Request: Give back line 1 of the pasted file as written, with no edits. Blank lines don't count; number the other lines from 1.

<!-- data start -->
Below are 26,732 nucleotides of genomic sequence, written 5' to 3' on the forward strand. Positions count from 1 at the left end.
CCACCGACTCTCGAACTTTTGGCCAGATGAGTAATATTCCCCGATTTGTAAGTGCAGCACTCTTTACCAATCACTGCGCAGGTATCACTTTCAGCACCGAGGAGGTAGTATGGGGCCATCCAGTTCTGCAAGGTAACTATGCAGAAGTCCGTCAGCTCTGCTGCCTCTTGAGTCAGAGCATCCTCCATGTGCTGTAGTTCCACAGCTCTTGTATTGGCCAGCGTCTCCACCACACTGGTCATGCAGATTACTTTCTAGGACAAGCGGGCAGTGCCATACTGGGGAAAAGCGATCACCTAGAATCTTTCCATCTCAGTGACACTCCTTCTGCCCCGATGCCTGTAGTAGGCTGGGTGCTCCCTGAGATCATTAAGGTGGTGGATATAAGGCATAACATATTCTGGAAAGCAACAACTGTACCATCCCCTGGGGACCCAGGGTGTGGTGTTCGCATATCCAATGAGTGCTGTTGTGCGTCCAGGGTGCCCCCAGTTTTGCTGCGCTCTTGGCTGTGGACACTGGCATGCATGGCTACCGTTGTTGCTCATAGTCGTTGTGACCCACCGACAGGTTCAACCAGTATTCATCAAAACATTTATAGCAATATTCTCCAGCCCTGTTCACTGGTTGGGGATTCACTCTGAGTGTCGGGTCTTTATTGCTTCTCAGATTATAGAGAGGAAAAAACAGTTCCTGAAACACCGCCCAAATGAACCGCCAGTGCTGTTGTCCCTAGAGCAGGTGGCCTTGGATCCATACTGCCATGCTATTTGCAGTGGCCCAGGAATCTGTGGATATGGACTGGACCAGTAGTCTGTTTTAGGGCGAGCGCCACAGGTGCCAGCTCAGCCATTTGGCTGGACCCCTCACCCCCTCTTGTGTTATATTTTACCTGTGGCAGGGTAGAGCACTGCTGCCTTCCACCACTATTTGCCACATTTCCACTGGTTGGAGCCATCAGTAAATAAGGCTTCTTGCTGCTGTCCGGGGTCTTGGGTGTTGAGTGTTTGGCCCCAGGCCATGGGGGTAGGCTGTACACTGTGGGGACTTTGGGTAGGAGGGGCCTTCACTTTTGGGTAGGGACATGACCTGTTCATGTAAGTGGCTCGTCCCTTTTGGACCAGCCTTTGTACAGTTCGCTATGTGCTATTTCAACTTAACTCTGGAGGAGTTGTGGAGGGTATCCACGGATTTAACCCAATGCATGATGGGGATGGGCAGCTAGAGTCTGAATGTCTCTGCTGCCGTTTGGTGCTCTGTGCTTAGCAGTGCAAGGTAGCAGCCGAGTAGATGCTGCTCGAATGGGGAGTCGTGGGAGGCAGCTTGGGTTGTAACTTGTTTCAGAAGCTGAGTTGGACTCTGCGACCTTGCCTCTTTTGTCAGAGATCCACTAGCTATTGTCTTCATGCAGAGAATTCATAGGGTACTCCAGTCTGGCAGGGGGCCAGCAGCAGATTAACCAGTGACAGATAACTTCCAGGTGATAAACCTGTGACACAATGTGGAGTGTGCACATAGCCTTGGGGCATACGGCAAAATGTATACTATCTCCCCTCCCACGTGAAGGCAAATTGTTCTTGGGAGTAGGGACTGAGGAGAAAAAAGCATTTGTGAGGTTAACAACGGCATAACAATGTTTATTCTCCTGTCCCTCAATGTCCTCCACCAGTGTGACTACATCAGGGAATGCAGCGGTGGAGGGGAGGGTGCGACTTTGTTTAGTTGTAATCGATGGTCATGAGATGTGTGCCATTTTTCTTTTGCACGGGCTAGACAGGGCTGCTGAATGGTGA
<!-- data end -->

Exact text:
Below are 26,732 nucleotides of genomic sequence, written 5' to 3' on the forward strand. Positions count from 1 at the left end.